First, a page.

Filichia Features: Shubert / MTI Broadway Junior Gets a 10

Filichia Features: Shubert / MTI Broadway Junior Gets a 10

If the audience at the Imperial Theater on May 19 seems younger than usual, there’s good reason. It’s 10:30 in the morn and students from 13 lucky New York City schools and academies will each perform a number on the same stage where the original Les Misérables played and the current one does, too.

To stress the importance of the occasion, Robert E. Wankel, president of The Shubert Organization, names other hits that have played this house: Pippin, Billy Elliot, The Most Happy Fella, et al. And now these kids will stand where Ethel Merman, Zero Mostel, Bernadette Peters and Hugh Jackman once stood.

Freddie Gershon, CEO of Music Theatre International, tells the students, “People come from all over the world to watch where you’ll be today. Never, never forget to milk it for all it’s worth. Tell your parents, relatives, friends and neighbors. Later on, tell your first spouse and,” he jokes, “your second spouse.”

So while none of the students who sing “You Can Fly! You Can Fly! You Can Fly!” from Peter Pan. Jr. actually can, these kids from Collaborative Arts Middle School of Springfield Gardens are so excited to be on the Imperial stage that they’re almost walking (and singing and dancing) on air.

Chancellor Carmen Fariña makes a good point when she says that “Children enjoy coming to school every day when they are involved in the arts.” Michael I. Sovern, another piece of the Shubert brass, says “We have a record 15 middle schools this year. Arts education is back!” The kids applaud that, but the sound is a whisper compared to the cheers Sovern gets when he announces that Darren Criss, better known to the kids as Blaine Anderson on 90 episodes of Glee, will be here.

And the screams that Criss gets upon entering dwarf the cheers. He immediately tries to silence the crowd for he has an important message to impart: “Theater is a family experience. People come together and make something bigger and better than themselves.”

That is proved time and time again. For one thing, these kids make for an educated audience. Take when Brooklyn’s Spring Creek Middle School’s students position themselves next to each other in kickline formation; before they’ve even done a single kick, the audience applauds, for it knows what’s coming. It does the same when it sees that the troupe from Queens’ P.S. 23Q is starting its conga line during “Hola, Lola” from Dear Edwina. Jr.  Although one girl steps forward and extends her arms out wide and then brings her hands together – the universal symbol for “Clap in unison with us” – she doesn’t have to. This young audience is already show-biz savvy and is applauding in time to the music.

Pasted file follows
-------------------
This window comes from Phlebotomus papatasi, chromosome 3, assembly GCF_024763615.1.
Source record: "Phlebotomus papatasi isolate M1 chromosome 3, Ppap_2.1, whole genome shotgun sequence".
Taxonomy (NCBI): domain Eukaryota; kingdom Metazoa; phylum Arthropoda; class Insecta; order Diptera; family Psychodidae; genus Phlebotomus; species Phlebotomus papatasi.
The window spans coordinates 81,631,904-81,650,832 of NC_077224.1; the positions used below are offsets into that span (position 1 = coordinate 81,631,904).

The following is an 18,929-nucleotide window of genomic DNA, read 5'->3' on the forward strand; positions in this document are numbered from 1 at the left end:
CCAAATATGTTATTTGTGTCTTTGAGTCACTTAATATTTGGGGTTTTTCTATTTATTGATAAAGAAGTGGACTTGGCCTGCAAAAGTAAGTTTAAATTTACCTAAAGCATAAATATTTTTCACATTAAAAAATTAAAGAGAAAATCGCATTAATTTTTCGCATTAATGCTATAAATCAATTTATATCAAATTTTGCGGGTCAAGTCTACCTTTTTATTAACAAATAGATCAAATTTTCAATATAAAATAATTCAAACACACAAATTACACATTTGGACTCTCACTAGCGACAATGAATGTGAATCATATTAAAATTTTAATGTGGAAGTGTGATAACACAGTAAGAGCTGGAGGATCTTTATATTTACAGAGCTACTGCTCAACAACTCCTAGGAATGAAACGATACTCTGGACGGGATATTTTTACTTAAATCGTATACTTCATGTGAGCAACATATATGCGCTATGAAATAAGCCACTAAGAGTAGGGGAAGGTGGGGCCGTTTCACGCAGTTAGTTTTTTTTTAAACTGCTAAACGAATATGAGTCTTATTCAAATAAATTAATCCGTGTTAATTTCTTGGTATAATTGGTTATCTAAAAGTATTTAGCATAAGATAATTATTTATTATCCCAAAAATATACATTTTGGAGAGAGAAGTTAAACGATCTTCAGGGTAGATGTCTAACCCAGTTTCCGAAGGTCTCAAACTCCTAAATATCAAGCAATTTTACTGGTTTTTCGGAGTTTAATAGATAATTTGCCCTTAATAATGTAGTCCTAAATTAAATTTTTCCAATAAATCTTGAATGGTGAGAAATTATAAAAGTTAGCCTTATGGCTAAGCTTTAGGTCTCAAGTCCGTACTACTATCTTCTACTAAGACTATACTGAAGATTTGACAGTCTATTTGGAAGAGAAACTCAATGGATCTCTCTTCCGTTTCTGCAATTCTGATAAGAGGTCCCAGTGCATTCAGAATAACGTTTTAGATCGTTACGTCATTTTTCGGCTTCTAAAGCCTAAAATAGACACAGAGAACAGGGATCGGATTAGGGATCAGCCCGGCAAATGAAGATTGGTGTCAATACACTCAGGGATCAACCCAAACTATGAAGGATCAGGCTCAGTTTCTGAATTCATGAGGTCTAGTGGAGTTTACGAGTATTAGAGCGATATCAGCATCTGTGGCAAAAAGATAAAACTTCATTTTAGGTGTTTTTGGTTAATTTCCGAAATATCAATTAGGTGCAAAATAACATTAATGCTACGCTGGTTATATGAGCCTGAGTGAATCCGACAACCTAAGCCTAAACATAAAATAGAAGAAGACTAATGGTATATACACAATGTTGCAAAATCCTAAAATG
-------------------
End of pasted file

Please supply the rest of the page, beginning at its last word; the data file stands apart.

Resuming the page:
Musical theater doesn’t often get credit for vocabulary building, but as Brooklyn’s Gateway Intermediate School I.S. 364 does a fine “Belle” from Disney's Beauty and the Beast, Jr., I’m reminded of how many millions of children have learned the words “provincial” and “façade” from this excellent song.


Students performing Beauty and the Beast, JR. at the Shubert / MTI Broadway Junior Finale 2015.

Before the Bronx’s Jordan L. Mott Junior High School performs, the lad introducing it says he’ll be applying to LaGuardia High School of Music & Art and Performing Arts. A burst of applause says “Yes! Go for it! You can do it!” Moral of the story: encourage kids, and you’ll create kids who’ll encourage others.

Mott does “One Jump Ahead” from Aladdin, Jr. – only a hop, skip and jump from where the pros are doing it at the New Amsterdam. Truth to tell, the number involves substantially more jumps than the title indicates. These kids’ll sleep well tonight. Aladdin, Jr. is also represented by Thurgood Marshall Academy for Learning and Social Change in Manhattan. “Friend Like Me” actually has its Genie do a bit of magic that gets an audience “Ooooh!” And speaking of magic, the students from Brooklyn’s Lyons Community School who sing from Fame, Jr. that “I want to make magic” have their hand gestures wonderfully coordinated. There are many talents at the Imperial today.

Shubert / MTI Broadway Junior also keeps show music alive in this less-than-stellar-sales era of original cast albums. The moment that the students hear the first notes of “You Can’t Stop the Beat” from Hairspray, Jr., they’re cheering because they recognize it. However, they’ll soon be cheering much louder for the dynamic girl who plays Tracy in this Global Technology Preparatory Middle School production.